UPDATE: Fairmont City Council passes 'drug house' ordinance

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FAIRMONT, W.Va. (WDTV) -- UPDATE: Tuesday, July 10, 8:45 p.m.

Fairmont City Council passed the so-called drug house ordinance, Tuesday night, after holding a public hearing.

Three people from the public came out and spoke in support of the ordinance, saying they would love to see it clean up the neighborhoods and make it a safer place. While the city had received much backlash on social media over the ordinance, no one showed up to the meeting to speak against it.

Fairmont Police Chief Steve Shine spoke in favor of the ordinance and said he believes there's a lot of misconceptions with the public, but that it's only going to target those people who are really neglecting their land when they know there are drug issues happening on the property.

"We're after people like landlords and property owners that have acknowledged that there's drug activity taking place, that have had numerous complaints, that we've given multiple warnings to, that we've asked to help with cleaning up the place, and have refused to do so or take any type of action," said Chief Shine


ORIGINAL STORY

In an effort to crack down on the drug problem in its neighborhoods, Fairmont City Council tonight will vote on a 'drug house' ordinance that would hold landlords accountable for the conduct of their tenants.

Last month, council members held a work session to discuss the possibility of such an ordinance, similar to those in place of Clarksburg, Martinsburg and Hunnington.

Fairmont Police Chief Steve Shine said last month his force has had an increased number of arrests, largely due to the growing drug problem.

"A lot of times it's not just the fact that they're feeding drugs into the community," Shine said. "It's that they're becoming a hot-bed of criminal activity."

City Manager Robin Gomez told 5 News that the ordinance is more than just for curbing the drug problem.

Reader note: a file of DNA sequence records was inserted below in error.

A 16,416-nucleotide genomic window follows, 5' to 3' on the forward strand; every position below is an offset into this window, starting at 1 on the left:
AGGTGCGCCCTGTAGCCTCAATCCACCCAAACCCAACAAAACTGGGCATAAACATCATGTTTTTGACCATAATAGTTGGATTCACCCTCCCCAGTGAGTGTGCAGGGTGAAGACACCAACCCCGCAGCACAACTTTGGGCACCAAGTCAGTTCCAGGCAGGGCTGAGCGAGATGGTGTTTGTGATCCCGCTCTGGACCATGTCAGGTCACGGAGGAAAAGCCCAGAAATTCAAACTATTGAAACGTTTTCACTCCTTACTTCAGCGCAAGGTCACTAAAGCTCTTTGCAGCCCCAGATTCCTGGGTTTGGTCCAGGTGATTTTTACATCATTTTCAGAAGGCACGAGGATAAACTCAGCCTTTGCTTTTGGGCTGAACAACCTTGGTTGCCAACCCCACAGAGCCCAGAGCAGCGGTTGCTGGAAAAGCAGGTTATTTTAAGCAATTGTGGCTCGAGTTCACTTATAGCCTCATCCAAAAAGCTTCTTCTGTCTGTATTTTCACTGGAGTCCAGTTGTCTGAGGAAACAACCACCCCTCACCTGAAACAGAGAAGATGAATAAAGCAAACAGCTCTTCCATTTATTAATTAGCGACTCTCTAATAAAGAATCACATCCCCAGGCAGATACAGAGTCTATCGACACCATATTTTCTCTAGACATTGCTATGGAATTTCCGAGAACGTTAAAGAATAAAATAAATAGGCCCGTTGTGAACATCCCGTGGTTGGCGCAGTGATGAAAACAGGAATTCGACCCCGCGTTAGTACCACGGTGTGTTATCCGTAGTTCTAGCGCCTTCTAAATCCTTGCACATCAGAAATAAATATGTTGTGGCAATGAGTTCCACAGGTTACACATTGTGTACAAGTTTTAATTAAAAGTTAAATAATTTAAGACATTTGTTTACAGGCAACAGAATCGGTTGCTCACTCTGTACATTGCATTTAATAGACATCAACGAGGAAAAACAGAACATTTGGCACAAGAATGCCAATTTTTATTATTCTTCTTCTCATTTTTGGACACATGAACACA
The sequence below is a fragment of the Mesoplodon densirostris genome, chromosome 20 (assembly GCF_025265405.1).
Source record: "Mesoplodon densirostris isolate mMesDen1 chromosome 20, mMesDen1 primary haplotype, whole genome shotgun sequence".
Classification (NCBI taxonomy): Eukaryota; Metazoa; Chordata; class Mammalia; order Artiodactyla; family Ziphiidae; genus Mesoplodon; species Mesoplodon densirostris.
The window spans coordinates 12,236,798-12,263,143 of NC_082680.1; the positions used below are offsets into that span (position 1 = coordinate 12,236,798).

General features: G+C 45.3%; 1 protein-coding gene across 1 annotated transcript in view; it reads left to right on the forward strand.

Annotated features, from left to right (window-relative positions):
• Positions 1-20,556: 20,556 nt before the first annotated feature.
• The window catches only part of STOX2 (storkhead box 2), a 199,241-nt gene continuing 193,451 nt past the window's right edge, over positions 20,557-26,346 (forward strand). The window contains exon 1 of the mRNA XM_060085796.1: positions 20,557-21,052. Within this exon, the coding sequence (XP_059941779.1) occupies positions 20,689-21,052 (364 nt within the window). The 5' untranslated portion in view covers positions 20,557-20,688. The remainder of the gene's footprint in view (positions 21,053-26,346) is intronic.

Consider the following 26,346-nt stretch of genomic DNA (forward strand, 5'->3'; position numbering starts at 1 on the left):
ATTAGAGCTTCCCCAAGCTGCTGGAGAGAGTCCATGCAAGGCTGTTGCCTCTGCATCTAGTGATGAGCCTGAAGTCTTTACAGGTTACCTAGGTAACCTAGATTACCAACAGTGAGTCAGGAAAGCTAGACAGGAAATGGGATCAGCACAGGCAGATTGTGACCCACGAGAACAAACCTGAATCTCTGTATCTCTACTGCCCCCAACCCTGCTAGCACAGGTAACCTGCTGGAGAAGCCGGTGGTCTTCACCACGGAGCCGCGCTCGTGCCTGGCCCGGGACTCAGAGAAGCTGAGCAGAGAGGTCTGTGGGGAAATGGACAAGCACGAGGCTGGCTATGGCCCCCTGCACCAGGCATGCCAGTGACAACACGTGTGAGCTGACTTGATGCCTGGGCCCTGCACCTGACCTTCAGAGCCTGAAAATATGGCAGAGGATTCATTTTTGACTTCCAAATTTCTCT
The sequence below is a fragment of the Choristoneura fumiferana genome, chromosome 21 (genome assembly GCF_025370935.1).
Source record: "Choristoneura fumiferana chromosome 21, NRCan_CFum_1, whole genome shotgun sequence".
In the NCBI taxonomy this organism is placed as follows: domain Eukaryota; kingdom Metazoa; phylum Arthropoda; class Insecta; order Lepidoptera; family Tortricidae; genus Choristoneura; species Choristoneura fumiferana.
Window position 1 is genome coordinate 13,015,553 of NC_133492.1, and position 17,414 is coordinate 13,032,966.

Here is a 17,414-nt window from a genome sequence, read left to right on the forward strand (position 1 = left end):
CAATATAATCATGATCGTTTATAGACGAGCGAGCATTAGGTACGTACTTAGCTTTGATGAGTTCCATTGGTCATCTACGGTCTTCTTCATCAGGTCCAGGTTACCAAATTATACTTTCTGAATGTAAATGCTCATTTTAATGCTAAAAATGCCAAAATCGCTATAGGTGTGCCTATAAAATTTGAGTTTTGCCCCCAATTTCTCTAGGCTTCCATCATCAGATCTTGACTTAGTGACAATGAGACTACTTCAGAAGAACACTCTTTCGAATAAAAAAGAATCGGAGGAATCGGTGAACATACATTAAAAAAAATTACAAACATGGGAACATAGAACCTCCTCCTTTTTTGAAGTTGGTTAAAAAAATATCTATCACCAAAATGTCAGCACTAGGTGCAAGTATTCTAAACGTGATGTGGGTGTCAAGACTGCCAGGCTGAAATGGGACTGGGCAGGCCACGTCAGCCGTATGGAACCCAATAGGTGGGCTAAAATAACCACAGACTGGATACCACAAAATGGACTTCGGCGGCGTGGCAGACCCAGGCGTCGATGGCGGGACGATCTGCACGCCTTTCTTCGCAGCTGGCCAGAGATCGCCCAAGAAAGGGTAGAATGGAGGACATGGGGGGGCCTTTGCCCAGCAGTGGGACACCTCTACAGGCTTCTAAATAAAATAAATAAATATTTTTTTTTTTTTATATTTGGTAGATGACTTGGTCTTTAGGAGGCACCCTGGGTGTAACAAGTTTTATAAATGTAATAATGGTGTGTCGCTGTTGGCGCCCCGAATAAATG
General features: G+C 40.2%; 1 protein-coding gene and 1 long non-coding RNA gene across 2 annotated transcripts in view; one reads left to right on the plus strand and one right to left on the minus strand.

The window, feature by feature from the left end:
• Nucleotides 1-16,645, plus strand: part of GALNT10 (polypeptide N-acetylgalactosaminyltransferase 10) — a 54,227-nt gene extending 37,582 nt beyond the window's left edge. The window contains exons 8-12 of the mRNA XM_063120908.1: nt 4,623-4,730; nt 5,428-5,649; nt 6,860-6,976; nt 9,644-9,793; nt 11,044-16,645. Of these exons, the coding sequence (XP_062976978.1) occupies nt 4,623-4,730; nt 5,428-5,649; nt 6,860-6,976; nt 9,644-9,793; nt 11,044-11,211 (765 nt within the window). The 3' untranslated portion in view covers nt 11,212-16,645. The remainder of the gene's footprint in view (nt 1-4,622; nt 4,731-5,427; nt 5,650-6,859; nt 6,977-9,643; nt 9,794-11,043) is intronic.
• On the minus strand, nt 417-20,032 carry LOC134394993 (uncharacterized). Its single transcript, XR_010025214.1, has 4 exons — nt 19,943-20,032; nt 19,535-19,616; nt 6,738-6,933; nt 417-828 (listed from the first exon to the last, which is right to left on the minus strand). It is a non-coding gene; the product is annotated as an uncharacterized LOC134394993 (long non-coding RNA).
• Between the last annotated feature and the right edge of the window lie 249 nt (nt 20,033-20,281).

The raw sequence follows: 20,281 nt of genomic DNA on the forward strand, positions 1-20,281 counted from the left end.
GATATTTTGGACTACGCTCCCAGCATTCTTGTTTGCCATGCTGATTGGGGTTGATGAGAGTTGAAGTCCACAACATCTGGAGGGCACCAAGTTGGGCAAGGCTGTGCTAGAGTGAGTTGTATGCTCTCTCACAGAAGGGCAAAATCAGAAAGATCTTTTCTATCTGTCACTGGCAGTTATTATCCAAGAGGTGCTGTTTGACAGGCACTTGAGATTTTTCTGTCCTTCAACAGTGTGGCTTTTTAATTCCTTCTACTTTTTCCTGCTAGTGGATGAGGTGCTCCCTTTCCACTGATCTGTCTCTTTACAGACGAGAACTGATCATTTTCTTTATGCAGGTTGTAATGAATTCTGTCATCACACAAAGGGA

"it's more than just, as I think it's been portrayed, for 'drug houses,' Gomez said. "It's got numerous intentions to ensure that people are properly maintaining and managing their properties. It's to ensure that, in essence, people are behaving well and not causing a problem for neighbors or the neighborhood"

If a property has multiple calls for drug usage or other illegal activity, from prostitution to excessive noise complaints, the police or code enforcement officers can issue orders to the property owner in an attempt to correct the issue.

"We can, in effect, utilize the ordinance to correct a situation or remedy it," Gomez said.

Landlords would also be held responsible, under the potential ordinance, for the actions of their tenants. That has sparked debate in town and on social media about the extent that landlords should be held accountable.

"It's not the landlord's fault," said Rocky Blosser of Fairmont. "I mean, it kind of is, but then again it isn't. It's the people who live there."

Eric Hinerman, also a Fairmont resident, said landlords should be more selective when granting tenants residence, making sure they have decent backgrounds and an active job.

"They're not looking into them to see if they have jobs," Hineman said. "They're not worried about it. All they're worried about is getting their money."

The meeting tonight in council chambers is at 7 p.m. at the Public Safety Building at 500 Quincy Street in Fairmont. 5 News will have updates on the story on Fox 10 at 10 and 5 News at 11.